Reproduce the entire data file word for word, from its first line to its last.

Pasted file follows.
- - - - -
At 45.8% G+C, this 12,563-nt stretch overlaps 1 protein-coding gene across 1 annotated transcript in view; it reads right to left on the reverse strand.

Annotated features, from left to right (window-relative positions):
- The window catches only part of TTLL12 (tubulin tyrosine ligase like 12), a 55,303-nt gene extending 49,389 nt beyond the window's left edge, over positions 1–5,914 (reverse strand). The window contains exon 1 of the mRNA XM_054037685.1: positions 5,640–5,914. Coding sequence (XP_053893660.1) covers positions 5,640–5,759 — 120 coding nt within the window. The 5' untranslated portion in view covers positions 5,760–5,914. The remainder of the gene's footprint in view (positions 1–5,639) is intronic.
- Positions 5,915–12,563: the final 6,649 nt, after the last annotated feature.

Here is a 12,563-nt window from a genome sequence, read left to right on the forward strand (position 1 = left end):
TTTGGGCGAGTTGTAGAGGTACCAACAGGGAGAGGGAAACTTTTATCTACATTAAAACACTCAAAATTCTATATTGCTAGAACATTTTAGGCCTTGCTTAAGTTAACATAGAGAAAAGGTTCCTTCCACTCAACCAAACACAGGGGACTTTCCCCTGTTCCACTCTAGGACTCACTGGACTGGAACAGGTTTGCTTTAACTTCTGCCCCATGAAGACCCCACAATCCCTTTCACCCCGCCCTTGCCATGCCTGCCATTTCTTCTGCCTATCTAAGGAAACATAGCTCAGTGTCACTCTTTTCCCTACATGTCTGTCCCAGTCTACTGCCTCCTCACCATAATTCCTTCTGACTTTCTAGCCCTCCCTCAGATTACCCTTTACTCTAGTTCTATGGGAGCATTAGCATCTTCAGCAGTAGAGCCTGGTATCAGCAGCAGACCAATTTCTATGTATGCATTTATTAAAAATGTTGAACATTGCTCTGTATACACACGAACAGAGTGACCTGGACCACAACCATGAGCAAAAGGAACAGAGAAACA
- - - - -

At 45.8% G+C, this 12,563-nt stretch overlaps 1 protein-coding gene across 1 annotated transcript in view; it reads right to left on the reverse strand.

Annotated features, from left to right (window-relative positions):
- The window catches only part of TTLL12 (tubulin tyrosine ligase like 12), a 55,303-nt gene extending 49,389 nt beyond the window's left edge, over positions 1–5,914 (reverse strand). The window contains exon 1 of the mRNA XM_054037685.1: positions 5,640–5,914. Coding sequence (XP_053893660.1) covers positions 5,640–5,759 — 120 coding nt within the window. The 5' untranslated portion in view covers positions 5,760–5,914. The remainder of the gene's footprint in view (positions 1–5,639) is intronic.
- Positions 5,915–12,563: the final 6,649 nt, after the last annotated feature.

Here is a 12,563-nt window from a genome sequence, read left to right on the forward strand (position 1 = left end):
TTTGGGCGAGTTGTAGAGGTACCAACAGGGAGAGGGAAACTTTTATCTACATTAAAACACTCAAAATTCTATATTGCTAGAACATTTTAGGCCTTGCTTAAGTTAACATAGAGAAAAGGTTCCTTCCACTCAACCAAACACAGGGGACTTTCCCCTGTTCCACTCTAGGACTCACTGGACTGGAACAGGTTTGCTTTAACTTCTGCCCCATGAAGACCCCACAATCCCTTTCACCCCGCCCTTGCCATGCCTGCCATTTCTTCTGCCTATCTAAGGAAACATAGCTCAGTGTCACTCTTTTCCCTACATGTCTGTCCCAGTCTACTGCCTCCTCACCATAATTCCTTCTGACTTTCTAGCCCTCCCTCAGATTACCCTTTACTCTAGTTCTATGGGAGCATTAGCATCTTCAGCAGTAGAGCCTGGTATCAGCAGCAGACCAATTTCTATGTATGCATTTATTAAAAATGTTGAACATTGCTCTGTATACACACGAACAGAGTGACCTGGACCACAACCATGAGCAAAAGGAACAGAGAAACA